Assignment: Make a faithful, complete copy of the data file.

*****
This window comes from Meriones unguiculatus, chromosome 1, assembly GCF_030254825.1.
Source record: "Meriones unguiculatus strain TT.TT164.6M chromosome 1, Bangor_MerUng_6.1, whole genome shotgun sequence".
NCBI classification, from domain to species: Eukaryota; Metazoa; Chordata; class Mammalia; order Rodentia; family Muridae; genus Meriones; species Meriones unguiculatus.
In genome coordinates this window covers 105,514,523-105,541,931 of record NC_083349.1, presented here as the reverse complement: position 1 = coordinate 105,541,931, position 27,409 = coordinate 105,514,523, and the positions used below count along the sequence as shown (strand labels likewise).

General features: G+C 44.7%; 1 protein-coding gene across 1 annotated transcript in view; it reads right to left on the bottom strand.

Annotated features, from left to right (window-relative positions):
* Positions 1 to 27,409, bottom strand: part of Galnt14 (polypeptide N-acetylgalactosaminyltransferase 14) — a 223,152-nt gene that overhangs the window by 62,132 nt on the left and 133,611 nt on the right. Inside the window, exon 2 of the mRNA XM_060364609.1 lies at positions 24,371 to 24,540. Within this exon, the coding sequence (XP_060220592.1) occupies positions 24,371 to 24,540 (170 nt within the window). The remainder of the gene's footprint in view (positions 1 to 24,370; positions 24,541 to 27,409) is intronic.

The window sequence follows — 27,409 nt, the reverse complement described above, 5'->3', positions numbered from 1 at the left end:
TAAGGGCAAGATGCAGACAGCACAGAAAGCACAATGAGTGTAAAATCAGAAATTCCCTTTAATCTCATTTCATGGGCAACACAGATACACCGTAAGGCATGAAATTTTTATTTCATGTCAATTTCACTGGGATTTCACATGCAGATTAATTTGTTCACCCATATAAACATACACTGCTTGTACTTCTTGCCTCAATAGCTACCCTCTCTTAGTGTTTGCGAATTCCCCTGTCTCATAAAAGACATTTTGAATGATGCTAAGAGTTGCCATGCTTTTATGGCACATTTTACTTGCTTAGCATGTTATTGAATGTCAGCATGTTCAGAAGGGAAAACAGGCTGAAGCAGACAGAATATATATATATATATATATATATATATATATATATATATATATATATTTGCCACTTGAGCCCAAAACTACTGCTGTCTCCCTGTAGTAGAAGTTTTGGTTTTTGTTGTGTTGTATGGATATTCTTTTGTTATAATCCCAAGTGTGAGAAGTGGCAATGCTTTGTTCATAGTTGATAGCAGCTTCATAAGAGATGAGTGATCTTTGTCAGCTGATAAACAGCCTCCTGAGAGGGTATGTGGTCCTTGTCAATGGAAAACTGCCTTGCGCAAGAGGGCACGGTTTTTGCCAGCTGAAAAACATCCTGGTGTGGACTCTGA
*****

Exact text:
This window comes from Meriones unguiculatus, chromosome 1, assembly GCF_030254825.1.
Source record: "Meriones unguiculatus strain TT.TT164.6M chromosome 1, Bangor_MerUng_6.1, whole genome shotgun sequence".
NCBI classification, from domain to species: Eukaryota; Metazoa; Chordata; class Mammalia; order Rodentia; family Muridae; genus Meriones; species Meriones unguiculatus.
In genome coordinates this window covers 105,514,523-105,541,931 of record NC_083349.1, presented here as the reverse complement: position 1 = coordinate 105,541,931, position 27,409 = coordinate 105,514,523, and the positions used below count along the sequence as shown (strand labels likewise).

General features: G+C 44.7%; 1 protein-coding gene across 1 annotated transcript in view; it reads right to left on the bottom strand.

Annotated features, from left to right (window-relative positions):
* Positions 1 to 27,409, bottom strand: part of Galnt14 (polypeptide N-acetylgalactosaminyltransferase 14) — a 223,152-nt gene that overhangs the window by 62,132 nt on the left and 133,611 nt on the right. Inside the window, exon 2 of the mRNA XM_060364609.1 lies at positions 24,371 to 24,540. Within this exon, the coding sequence (XP_060220592.1) occupies positions 24,371 to 24,540 (170 nt within the window). The remainder of the gene's footprint in view (positions 1 to 24,370; positions 24,541 to 27,409) is intronic.

The window sequence follows — 27,409 nt, the reverse complement described above, 5'->3', positions numbered from 1 at the left end:
TAAGGGCAAGATGCAGACAGCACAGAAAGCACAATGAGTGTAAAATCAGAAATTCCCTTTAATCTCATTTCATGGGCAACACAGATACACCGTAAGGCATGAAATTTTTATTTCATGTCAATTTCACTGGGATTTCACATGCAGATTAATTTGTTCACCCATATAAACATACACTGCTTGTACTTCTTGCCTCAATAGCTACCCTCTCTTAGTGTTTGCGAATTCCCCTGTCTCATAAAAGACATTTTGAATGATGCTAAGAGTTGCCATGCTTTTATGGCACATTTTACTTGCTTAGCATGTTATTGAATGTCAGCATGTTCAGAAGGGAAAACAGGCTGAAGCAGACAGAATATATATATATATATATATATATATATATATATATATATATATATATTTGCCACTTGAGCCCAAAACTACTGCTGTCTCCCTGTAGTAGAAGTTTTGGTTTTTGTTGTGTTGTATGGATATTCTTTTGTTATAATCCCAAGTGTGAGAAGTGGCAATGCTTTGTTCATAGTTGATAGCAGCTTCATAAGAGATGAGTGATCTTTGTCAGCTGATAAACAGCCTCCTGAGAGGGTATGTGGTCCTTGTCAATGGAAAACTGCCTTGCGCAAGAGGGCACGGTTTTTGCCAGCTGAAAAACATCCTGGTGTGGACTCTGA